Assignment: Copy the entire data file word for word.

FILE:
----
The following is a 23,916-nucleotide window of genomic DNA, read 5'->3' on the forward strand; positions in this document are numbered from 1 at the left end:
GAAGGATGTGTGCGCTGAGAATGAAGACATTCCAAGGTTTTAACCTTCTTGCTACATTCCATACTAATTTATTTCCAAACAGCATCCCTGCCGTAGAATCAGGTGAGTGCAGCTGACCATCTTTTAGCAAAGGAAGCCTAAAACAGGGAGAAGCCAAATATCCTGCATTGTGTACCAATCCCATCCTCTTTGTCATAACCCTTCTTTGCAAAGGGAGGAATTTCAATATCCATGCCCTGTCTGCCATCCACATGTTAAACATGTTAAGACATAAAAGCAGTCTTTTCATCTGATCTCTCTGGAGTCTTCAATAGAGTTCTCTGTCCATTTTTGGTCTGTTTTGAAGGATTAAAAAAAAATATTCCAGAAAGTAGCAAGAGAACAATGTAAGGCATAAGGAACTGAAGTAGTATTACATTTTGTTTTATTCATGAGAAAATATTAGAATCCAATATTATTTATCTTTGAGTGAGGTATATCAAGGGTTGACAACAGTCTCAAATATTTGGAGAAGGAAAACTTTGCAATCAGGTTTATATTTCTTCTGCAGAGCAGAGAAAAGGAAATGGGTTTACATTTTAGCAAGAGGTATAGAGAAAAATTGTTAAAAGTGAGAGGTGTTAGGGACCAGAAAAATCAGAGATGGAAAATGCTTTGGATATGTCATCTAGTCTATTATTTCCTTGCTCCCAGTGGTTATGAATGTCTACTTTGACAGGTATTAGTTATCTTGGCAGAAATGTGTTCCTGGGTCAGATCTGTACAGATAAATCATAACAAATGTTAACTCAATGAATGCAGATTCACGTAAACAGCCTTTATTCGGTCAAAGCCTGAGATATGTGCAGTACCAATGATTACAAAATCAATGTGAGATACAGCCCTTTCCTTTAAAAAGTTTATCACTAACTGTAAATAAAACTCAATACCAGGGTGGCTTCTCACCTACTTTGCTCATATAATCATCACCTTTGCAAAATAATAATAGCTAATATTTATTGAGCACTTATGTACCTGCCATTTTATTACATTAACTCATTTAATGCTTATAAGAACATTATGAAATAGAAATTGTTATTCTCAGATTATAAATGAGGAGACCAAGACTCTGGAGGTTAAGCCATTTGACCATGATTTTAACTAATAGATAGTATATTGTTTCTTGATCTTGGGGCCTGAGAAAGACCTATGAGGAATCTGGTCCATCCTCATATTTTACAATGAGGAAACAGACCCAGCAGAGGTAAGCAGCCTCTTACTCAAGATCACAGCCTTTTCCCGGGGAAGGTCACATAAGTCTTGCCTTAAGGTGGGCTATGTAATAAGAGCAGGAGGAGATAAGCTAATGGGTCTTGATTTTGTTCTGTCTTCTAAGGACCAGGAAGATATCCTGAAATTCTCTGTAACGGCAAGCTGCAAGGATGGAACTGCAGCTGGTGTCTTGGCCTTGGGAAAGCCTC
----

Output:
The following is a 23,916-nucleotide window of genomic DNA, read 5'->3' on the forward strand; positions in this document are numbered from 1 at the left end:
GAAGGATGTGTGCGCTGAGAATGAAGACATTCCAAGGTTTTAACCTTCTTGCTACATTCCATACTAATTTATTTCCAAACAGCATCCCTGCCGTAGAATCAGGTGAGTGCAGCTGACCATCTTTTAGCAAAGGAAGCCTAAAACAGGGAGAAGCCAAATATCCTGCATTGTGTACCAATCCCATCCTCTTTGTCATAACCCTTCTTTGCAAAGGGAGGAATTTCAATATCCATGCCCTGTCTGCCATCCACATGTTAAACATGTTAAGACATAAAAGCAGTCTTTTCATCTGATCTCTCTGGAGTCTTCAATAGAGTTCTCTGTCCATTTTTGGTCTGTTTTGAAGGATTAAAAAAAAATATTCCAGAAAGTAGCAAGAGAACAATGTAAGGCATAAGGAACTGAAGTAGTATTACATTTTGTTTTATTCATGAGAAAATATTAGAATCCAATATTATTTATCTTTGAGTGAGGTATATCAAGGGTTGACAACAGTCTCAAATATTTGGAGAAGGAAAACTTTGCAATCAGGTTTATATTTCTTCTGCAGAGCAGAGAAAAGGAAATGGGTTTACATTTTAGCAAGAGGTATAGAGAAAAATTGTTAAAAGTGAGAGGTGTTAGGGACCAGAAAAATCAGAGATGGAAAATGCTTTGGATATGTCATCTAGTCTATTATTTCCTTGCTCCCAGTGGTTATGAATGTCTACTTTGACAGGTATTAGTTATCTTGGCAGAAATGTGTTCCTGGGTCAGATCTGTACAGATAAATCATAACAAATGTTAACTCAATGAATGCAGATTCACGTAAACAGCCTTTATTCGGTCAAAGCCTGAGATATGTGCAGTACCAATGATTACAAAATCAATGTGAGATACAGCCCTTTCCTTTAAAAAGTTTATCACTAACTGTAAATAAAACTCAATACCAGGGTGGCTTCTCACCTACTTTGCTCATATAATCATCACCTTTGCAAAATAATAATAGCTAATATTTATTGAGCACTTATGTACCTGCCATTTTATTACATTAACTCATTTAATGCTTATAAGAACATTATGAAATAGAAATTGTTATTCTCAGATTATAAATGAGGAGACCAAGACTCTGGAGGTTAAGCCATTTGACCATGATTTTAACTAATAGATAGTATATTGTTTCTTGATCTTGGGGCCTGAGAAAGACCTATGAGGAATCTGGTCCATCCTCATATTTTACAATGAGGAAACAGACCCAGCAGAGGTAAGCAGCCTCTTACTCAAGATCACAGCCTTTTCCCGGGGAAGGTCACATAAGTCTTGCCTTAAGGTGGGCTATGTAATAAGAGCAGGAGGAGATAAGCTAATGGGTCTTGATTTTGTTCTGTCTTCTAAGGACCAGGAAGATATCCTGAAATTCTCTGTAACGGCAAGCTGCAAGGATGGAACTGCAGCTGGTGTCTTGGCCTTGGGAAAGCCTC